In 2016, the mayor laid off 40 workers and cut millions from city departments. He also used most of Hartford’s rainy day fund to help offset deficits.


Still, Hartford had to borrow millions in June to help pay its bills.


“For the past year, we have highlighted the urgency of Hartford’s fiscal crisis,” he wrote. “The time has come to decide, together, what future we want for our capital city.”


In the letter, Bronin urged legislators to embrace a “farsighted, collaborative approach” that includes giving Hartford more than the minimum amount of state aid it needs. Bronin has asked for at least $40 million more this year.


—The Hartford Courant


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Peace needs ‘a distinct kind of moral courage,’ Pope tells Colombians


BOGOTA, Colombia — Pope Francis called Thursday on the Colombian people not to let up in the struggle for cooperation after reaching a peace pact with the Revolutionary Armed Forces of Colombia (FARC).


The search for peace is always “an open thing,” Pope Francis said at the start of his official program at the Plaza de Armas in the heart of Bogota, the capital, where tens of thousands of people gave him an enthusiastic reception.


Humans, their dignity and respect for the common good should be at the center of all political, social and economic action, the 80-year-old pontiff said.


The Vatican played a decisive role in the negotiations between the government and left-wing FARC guerrillas, which began in 2012 and concluded with the peace agreement reached last year.


Just prior to the pope’s visit, the government and the National Liberation Army (ELN) rebel group agreed to a cease-fire from Oct. 1 until Jan. 12. The announcement has raised expectations that the ELN will also sign up to a peace agreement soon.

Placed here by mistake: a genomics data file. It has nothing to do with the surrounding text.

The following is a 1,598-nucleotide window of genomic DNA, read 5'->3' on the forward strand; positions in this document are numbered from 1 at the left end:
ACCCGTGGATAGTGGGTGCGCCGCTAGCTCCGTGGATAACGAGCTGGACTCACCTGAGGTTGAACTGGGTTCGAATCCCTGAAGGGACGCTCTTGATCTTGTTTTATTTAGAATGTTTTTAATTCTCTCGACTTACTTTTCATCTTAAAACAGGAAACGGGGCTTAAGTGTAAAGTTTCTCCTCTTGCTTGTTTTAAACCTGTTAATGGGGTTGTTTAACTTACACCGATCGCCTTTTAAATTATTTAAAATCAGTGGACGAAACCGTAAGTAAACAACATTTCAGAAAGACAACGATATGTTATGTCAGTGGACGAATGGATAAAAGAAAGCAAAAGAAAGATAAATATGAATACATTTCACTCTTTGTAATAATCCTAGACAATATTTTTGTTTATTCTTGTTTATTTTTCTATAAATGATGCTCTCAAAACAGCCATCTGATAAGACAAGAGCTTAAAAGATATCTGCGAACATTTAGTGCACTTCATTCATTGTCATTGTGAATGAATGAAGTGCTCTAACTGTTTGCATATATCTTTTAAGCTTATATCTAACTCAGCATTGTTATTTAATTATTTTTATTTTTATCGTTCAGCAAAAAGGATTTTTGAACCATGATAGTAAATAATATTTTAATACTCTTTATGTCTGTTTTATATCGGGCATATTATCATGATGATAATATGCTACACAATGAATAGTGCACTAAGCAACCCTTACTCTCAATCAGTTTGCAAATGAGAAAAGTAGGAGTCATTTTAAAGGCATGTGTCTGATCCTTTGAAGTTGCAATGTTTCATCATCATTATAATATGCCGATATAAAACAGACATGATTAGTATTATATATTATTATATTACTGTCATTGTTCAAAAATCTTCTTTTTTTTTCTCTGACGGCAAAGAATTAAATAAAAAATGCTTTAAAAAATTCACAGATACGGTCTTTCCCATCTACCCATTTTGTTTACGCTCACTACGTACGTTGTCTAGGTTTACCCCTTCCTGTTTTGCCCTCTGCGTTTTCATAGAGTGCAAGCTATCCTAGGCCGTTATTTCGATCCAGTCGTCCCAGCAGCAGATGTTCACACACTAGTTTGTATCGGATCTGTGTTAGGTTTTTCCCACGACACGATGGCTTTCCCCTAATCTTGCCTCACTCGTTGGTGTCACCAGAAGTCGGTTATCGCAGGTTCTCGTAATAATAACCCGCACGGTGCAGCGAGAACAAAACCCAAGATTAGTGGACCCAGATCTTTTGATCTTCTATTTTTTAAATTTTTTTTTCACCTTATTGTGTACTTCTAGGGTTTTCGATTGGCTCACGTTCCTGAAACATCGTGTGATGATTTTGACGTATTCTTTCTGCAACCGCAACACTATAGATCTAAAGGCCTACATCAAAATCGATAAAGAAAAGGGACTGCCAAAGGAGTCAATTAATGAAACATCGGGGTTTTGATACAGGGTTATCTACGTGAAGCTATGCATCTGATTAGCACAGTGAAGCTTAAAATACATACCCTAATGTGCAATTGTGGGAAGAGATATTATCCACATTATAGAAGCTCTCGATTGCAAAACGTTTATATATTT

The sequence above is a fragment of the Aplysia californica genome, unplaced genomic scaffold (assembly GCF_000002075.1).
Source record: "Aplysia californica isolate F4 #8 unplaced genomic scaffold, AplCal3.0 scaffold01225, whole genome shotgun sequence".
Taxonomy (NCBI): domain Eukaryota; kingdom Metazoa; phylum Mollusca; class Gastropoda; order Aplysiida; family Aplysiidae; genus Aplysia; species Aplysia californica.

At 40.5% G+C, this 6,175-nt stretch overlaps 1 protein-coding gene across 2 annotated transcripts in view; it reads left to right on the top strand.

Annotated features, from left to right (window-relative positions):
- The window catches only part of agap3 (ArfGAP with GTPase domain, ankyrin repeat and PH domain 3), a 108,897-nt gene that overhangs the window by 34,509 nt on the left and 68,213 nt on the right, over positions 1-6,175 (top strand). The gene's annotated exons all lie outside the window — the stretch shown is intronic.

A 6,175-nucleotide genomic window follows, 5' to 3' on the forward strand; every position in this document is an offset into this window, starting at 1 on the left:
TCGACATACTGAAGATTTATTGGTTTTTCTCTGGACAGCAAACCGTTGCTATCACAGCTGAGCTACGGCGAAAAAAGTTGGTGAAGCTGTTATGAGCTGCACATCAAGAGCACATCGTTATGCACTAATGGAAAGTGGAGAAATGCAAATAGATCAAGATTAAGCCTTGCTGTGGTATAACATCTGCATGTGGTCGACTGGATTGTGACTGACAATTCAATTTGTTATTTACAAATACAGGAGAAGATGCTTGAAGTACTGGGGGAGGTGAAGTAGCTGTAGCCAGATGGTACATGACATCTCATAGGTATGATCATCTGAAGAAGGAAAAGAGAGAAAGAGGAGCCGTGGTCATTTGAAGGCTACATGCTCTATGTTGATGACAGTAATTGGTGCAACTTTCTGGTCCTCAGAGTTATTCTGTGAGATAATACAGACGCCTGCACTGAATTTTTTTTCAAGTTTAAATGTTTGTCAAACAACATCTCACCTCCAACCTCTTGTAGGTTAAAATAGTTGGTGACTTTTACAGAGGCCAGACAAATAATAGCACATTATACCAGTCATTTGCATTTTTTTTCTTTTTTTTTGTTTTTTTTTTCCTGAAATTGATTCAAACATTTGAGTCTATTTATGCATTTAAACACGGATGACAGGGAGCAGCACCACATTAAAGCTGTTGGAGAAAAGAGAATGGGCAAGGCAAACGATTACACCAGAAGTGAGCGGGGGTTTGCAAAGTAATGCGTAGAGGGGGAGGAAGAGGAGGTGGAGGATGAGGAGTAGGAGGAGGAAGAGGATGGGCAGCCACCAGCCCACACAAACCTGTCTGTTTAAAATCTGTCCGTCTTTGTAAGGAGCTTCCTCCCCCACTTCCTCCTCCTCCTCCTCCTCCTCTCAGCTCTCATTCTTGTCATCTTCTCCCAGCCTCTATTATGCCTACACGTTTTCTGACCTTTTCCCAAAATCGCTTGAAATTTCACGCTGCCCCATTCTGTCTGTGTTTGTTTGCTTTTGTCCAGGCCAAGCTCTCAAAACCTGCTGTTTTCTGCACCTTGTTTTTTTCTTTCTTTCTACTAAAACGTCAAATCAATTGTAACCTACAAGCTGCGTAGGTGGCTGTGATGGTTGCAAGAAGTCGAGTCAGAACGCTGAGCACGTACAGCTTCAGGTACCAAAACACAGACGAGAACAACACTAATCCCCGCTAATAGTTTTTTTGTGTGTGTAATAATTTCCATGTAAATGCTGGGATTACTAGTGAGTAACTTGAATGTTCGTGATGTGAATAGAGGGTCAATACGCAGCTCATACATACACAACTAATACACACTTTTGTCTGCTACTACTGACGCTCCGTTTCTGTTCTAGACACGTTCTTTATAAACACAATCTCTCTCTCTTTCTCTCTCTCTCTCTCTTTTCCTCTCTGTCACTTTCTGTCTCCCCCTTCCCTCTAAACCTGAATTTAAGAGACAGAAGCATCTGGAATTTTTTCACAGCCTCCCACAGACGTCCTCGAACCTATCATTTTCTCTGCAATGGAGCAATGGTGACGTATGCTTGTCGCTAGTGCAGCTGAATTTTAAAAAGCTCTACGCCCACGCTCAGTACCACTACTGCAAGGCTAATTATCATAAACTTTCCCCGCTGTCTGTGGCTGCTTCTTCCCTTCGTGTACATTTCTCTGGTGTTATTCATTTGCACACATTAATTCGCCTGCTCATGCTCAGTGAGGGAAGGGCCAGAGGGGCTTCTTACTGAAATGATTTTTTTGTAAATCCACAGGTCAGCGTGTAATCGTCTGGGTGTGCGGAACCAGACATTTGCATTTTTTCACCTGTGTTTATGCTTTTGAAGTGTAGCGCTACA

Speaking to Colombia’s bishops Thursday evening at the Cardinal’s Palace, Pope Francis quoted Colombian writer Gabriel Garcia Marquez, recipient of the Nobel Prize for Literature, who wrote that it is easier to begin a war than to end one.


“All of us know that peace calls for a distinct kind of moral courage,” Francis said, according to a transcript of his speech provided by Vatican Radio. “War follows the basest instincts of our heart, whereas peace forces us to rise above ourselves.”


Earlier Thursday, Colombian President Juan Manuel Santos described Colombia as “the country that exchanges arms for words.”


Francis arrived Wednesday Bogota for his long-awaited visit, the third by a pope to the South American country. An estimated 80 percent of Colombians are Roman Catholic.


During his visit, which will last until Monday, the pope is focusing his message on peace and reconciliation as the country works through the peace process.


Several million people are expected to turn out for his stops in the former conflict zone Villavicencio as well as in Medellin and Cartagena. Nearly 35,000 police and soldiers are protecting the pope during his visit.


—dpa